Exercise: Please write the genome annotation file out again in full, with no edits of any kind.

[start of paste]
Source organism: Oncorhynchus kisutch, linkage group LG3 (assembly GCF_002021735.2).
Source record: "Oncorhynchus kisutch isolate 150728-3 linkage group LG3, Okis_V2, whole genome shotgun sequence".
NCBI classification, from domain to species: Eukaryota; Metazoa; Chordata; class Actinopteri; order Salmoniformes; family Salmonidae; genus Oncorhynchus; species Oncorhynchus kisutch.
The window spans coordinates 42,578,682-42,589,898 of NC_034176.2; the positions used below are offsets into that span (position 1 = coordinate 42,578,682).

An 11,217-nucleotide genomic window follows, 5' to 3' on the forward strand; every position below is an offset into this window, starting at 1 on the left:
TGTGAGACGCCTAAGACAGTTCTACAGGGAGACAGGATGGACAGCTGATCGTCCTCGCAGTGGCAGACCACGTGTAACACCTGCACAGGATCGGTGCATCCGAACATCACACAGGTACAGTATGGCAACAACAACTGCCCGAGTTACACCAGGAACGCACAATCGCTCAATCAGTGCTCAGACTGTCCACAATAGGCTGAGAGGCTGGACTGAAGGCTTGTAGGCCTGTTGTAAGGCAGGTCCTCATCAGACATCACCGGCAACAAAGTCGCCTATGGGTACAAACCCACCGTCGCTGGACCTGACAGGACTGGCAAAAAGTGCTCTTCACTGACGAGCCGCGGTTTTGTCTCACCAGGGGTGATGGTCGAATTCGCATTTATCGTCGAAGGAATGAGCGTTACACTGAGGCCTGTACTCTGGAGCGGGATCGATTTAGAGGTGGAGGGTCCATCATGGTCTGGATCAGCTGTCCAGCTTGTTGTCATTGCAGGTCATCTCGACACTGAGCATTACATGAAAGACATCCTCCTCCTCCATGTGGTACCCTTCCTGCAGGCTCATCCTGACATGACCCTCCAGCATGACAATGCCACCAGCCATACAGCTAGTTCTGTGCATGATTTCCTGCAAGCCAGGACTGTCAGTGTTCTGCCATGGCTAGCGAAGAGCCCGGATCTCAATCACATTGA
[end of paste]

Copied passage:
Source organism: Oncorhynchus kisutch, linkage group LG3 (assembly GCF_002021735.2).
Source record: "Oncorhynchus kisutch isolate 150728-3 linkage group LG3, Okis_V2, whole genome shotgun sequence".
NCBI classification, from domain to species: Eukaryota; Metazoa; Chordata; class Actinopteri; order Salmoniformes; family Salmonidae; genus Oncorhynchus; species Oncorhynchus kisutch.
The window spans coordinates 42,578,682-42,589,898 of NC_034176.2; the positions used below are offsets into that span (position 1 = coordinate 42,578,682).

An 11,217-nucleotide genomic window follows, 5' to 3' on the forward strand; every position below is an offset into this window, starting at 1 on the left:
TGTGAGACGCCTAAGACAGTTCTACAGGGAGACAGGATGGACAGCTGATCGTCCTCGCAGTGGCAGACCACGTGTAACACCTGCACAGGATCGGTGCATCCGAACATCACACAGGTACAGTATGGCAACAACAACTGCCCGAGTTACACCAGGAACGCACAATCGCTCAATCAGTGCTCAGACTGTCCACAATAGGCTGAGAGGCTGGACTGAAGGCTTGTAGGCCTGTTGTAAGGCAGGTCCTCATCAGACATCACCGGCAACAAAGTCGCCTATGGGTACAAACCCACCGTCGCTGGACCTGACAGGACTGGCAAAAAGTGCTCTTCACTGACGAGCCGCGGTTTTGTCTCACCAGGGGTGATGGTCGAATTCGCATTTATCGTCGAAGGAATGAGCGTTACACTGAGGCCTGTACTCTGGAGCGGGATCGATTTAGAGGTGGAGGGTCCATCATGGTCTGGATCAGCTGTCCAGCTTGTTGTCATTGCAGGTCATCTCGACACTGAGCATTACATGAAAGACATCCTCCTCCTCCATGTGGTACCCTTCCTGCAGGCTCATCCTGACATGACCCTCCAGCATGACAATGCCACCAGCCATACAGCTAGTTCTGTGCATGATTTCCTGCAAGCCAGGACTGTCAGTGTTCTGCCATGGCTAGCGAAGAGCCCGGATCTCAATCACATTGA